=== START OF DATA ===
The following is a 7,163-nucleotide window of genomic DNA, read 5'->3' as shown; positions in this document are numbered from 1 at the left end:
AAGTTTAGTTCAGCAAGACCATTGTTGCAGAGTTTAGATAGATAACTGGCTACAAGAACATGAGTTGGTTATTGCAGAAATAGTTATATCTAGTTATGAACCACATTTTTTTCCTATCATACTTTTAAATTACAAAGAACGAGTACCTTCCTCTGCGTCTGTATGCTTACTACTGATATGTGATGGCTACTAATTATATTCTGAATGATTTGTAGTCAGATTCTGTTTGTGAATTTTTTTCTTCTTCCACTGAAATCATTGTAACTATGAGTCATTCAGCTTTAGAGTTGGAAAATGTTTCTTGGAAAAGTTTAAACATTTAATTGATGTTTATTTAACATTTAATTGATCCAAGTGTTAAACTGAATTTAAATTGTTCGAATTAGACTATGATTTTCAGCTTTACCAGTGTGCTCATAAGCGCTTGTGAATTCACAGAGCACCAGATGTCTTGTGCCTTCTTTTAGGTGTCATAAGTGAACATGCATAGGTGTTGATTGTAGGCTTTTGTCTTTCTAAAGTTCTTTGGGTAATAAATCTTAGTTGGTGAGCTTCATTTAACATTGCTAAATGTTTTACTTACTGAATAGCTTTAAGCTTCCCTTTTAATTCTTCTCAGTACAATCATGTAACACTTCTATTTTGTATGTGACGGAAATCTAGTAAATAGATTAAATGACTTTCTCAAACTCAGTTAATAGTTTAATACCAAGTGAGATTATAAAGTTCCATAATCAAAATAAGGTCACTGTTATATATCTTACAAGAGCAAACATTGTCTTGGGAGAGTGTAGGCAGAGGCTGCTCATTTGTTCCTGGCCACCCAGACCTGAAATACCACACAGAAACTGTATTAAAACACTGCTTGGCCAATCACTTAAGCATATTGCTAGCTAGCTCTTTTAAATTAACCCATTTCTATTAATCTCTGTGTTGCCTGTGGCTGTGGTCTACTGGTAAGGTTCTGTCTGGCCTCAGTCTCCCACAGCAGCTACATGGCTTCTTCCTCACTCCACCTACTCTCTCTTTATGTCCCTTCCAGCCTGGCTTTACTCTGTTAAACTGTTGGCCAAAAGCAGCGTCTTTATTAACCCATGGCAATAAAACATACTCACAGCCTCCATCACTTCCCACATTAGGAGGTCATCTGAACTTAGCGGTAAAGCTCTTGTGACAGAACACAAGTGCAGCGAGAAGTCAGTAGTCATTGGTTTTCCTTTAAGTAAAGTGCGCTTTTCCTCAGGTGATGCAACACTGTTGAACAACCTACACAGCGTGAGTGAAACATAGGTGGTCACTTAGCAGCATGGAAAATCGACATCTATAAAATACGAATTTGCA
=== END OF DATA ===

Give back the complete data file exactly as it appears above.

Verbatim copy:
The following is a 7,163-nucleotide window of genomic DNA, read 5'->3' as shown; positions in this document are numbered from 1 at the left end:
AAGTTTAGTTCAGCAAGACCATTGTTGCAGAGTTTAGATAGATAACTGGCTACAAGAACATGAGTTGGTTATTGCAGAAATAGTTATATCTAGTTATGAACCACATTTTTTTCCTATCATACTTTTAAATTACAAAGAACGAGTACCTTCCTCTGCGTCTGTATGCTTACTACTGATATGTGATGGCTACTAATTATATTCTGAATGATTTGTAGTCAGATTCTGTTTGTGAATTTTTTTCTTCTTCCACTGAAATCATTGTAACTATGAGTCATTCAGCTTTAGAGTTGGAAAATGTTTCTTGGAAAAGTTTAAACATTTAATTGATGTTTATTTAACATTTAATTGATCCAAGTGTTAAACTGAATTTAAATTGTTCGAATTAGACTATGATTTTCAGCTTTACCAGTGTGCTCATAAGCGCTTGTGAATTCACAGAGCACCAGATGTCTTGTGCCTTCTTTTAGGTGTCATAAGTGAACATGCATAGGTGTTGATTGTAGGCTTTTGTCTTTCTAAAGTTCTTTGGGTAATAAATCTTAGTTGGTGAGCTTCATTTAACATTGCTAAATGTTTTACTTACTGAATAGCTTTAAGCTTCCCTTTTAATTCTTCTCAGTACAATCATGTAACACTTCTATTTTGTATGTGACGGAAATCTAGTAAATAGATTAAATGACTTTCTCAAACTCAGTTAATAGTTTAATACCAAGTGAGATTATAAAGTTCCATAATCAAAATAAGGTCACTGTTATATATCTTACAAGAGCAAACATTGTCTTGGGAGAGTGTAGGCAGAGGCTGCTCATTTGTTCCTGGCCACCCAGACCTGAAATACCACACAGAAACTGTATTAAAACACTGCTTGGCCAATCACTTAAGCATATTGCTAGCTAGCTCTTTTAAATTAACCCATTTCTATTAATCTCTGTGTTGCCTGTGGCTGTGGTCTACTGGTAAGGTTCTGTCTGGCCTCAGTCTCCCACAGCAGCTACATGGCTTCTTCCTCACTCCACCTACTCTCTCTTTATGTCCCTTCCAGCCTGGCTTTACTCTGTTAAACTGTTGGCCAAAAGCAGCGTCTTTATTAACCCATGGCAATAAAACATACTCACAGCCTCCATCACTTCCCACATTAGGAGGTCATCTGAACTTAGCGGTAAAGCTCTTGTGACAGAACACAAGTGCAGCGAGAAGTCAGTAGTCATTGGTTTTCCTTTAAGTAAAGTGCGCTTTTCCTCAGGTGATGCAACACTGTTGAACAACCTACACAGCGTGAGTGAAACATAGGTGGTCACTTAGCAGCATGGAAAATCGACATCTATAAAATACGAATTTGCA